The Samsung Galaxy Note 3 features a wide array of advanced features and applications that really make it stand apart from other flagships.
One of the coolest apps is called Group Play. It shares various multimedia across multiple devices in the same room, but unlike DLNA it's interactive.
One use case is to play a music track on the Samsung Galaxy Note 3 and use multiple phones as speakers. You can pick the role of each phone (e.g. left channel, right) all the way up to surround sound. This way you can control the music from one phone but use the loudspeakers of all.
Of course, the other phones will need to support Group Play - the phones communicate over Wi-Fi (your Galaxy Note 3 becomes a hotspot that others connect to) and the pairing is done via NFC.
More useful are the options to share a picture or a document - you can have the same picture appear on everyone's phone and you can draw over it if you need to highlight a certain element of the image.
Finally, perhaps the coolest feature of Group Play is that it allows for multiplayer games to be played on several phones simultaneously. Of course, only supported games work - there was a poker and puzzle games preloaded on our unit with Asphalt7 and Gun Bros offered as other games that support Group Play multiplayer.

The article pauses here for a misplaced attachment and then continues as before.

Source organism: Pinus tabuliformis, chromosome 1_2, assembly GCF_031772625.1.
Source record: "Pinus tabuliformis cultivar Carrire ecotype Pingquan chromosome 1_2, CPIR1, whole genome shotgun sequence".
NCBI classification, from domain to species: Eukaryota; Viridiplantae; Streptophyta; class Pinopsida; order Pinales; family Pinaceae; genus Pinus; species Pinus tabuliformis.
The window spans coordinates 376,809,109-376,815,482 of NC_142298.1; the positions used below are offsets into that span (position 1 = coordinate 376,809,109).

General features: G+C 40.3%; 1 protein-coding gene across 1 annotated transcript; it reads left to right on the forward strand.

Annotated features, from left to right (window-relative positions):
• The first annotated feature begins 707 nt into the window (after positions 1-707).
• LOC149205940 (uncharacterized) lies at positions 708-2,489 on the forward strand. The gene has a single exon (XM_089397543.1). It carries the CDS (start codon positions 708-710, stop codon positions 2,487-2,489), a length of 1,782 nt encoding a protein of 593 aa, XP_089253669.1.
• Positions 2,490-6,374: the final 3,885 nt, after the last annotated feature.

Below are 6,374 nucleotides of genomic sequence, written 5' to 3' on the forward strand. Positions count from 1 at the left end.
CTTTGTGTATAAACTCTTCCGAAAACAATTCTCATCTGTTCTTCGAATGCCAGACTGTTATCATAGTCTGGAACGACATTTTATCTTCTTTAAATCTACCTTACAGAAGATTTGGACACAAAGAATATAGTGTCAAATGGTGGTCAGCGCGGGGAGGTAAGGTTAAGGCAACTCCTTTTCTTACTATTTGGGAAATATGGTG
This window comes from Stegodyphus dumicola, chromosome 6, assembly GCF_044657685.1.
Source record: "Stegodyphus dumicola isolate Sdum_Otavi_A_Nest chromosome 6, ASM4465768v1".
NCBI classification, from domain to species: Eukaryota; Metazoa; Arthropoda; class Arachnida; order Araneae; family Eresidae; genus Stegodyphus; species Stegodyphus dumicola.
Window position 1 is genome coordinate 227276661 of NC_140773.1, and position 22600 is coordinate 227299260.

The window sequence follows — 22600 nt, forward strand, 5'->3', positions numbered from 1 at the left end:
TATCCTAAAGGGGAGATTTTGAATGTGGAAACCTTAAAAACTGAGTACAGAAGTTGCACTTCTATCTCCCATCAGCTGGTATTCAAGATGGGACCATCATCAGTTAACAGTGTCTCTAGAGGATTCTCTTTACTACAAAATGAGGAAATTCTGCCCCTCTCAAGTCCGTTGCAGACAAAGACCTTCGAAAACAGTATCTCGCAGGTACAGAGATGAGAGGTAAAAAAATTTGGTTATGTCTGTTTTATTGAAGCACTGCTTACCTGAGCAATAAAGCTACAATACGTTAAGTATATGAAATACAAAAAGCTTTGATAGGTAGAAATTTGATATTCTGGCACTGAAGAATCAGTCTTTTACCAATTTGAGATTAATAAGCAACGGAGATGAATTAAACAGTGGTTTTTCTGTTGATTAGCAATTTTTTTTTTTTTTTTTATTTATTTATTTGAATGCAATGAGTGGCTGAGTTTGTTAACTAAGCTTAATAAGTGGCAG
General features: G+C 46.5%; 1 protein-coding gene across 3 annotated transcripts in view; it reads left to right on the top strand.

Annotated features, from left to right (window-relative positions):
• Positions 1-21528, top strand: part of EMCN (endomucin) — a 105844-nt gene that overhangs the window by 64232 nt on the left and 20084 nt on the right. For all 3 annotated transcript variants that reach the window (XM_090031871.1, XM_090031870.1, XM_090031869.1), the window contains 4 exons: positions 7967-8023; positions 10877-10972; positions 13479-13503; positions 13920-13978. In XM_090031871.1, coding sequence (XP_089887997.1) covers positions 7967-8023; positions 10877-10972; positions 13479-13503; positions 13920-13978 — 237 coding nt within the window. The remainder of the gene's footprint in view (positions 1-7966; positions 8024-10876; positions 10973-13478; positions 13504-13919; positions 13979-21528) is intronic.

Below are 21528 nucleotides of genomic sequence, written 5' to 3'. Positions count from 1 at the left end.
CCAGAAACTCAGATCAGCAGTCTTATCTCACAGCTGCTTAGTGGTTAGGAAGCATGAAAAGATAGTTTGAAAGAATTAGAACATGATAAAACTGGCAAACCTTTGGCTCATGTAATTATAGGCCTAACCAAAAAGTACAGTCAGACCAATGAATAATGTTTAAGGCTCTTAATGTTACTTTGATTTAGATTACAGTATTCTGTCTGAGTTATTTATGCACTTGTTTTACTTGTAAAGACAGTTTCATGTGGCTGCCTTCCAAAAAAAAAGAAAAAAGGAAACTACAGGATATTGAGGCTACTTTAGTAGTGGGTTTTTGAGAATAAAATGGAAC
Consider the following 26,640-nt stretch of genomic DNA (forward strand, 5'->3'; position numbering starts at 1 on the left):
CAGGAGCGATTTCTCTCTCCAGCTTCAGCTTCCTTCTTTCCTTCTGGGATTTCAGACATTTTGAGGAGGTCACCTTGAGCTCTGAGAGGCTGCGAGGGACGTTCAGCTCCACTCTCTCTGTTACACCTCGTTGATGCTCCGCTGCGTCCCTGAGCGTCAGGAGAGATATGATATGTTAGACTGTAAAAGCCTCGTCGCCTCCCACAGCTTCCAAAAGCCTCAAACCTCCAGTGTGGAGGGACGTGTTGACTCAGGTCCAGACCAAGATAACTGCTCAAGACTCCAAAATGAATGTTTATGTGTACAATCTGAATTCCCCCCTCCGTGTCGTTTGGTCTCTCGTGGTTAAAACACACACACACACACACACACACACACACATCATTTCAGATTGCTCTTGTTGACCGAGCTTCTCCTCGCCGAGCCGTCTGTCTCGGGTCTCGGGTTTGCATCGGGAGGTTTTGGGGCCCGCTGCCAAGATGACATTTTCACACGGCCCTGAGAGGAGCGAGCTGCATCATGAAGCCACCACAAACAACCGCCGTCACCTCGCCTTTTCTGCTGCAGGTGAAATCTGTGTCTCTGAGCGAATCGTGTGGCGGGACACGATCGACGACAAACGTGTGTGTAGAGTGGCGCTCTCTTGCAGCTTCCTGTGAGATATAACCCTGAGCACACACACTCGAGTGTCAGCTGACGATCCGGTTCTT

Multi Vision on the Samsung Galaxy Note 3 allows you to stack up several devices and get a bigger resulting screen area for your content. If your friends rock a Galaxy Note 3 you can team up and create a cool video watching experience.
Check out how the feature works in our short video shot at IFA 2013.
Moving on, there's Samsung Link, another way to share content between devices. Unlike Group Play, Samsung Link is intended for personal use. You can link the phone to a computer that is synced with Dropbox, SkyDrive or SugarSync and remotely access content on that device.
S Translator will help travelers - it can translate between two languages using either typed text or by using speech recognition. It can read out the resulting translation too, if you don't think your Korean accent can cut it. S Translator supports all the widely-spoken languages - English, Chinese, Spanish, Portuguese, French, German, Italian, Japanese and, of course, Korean.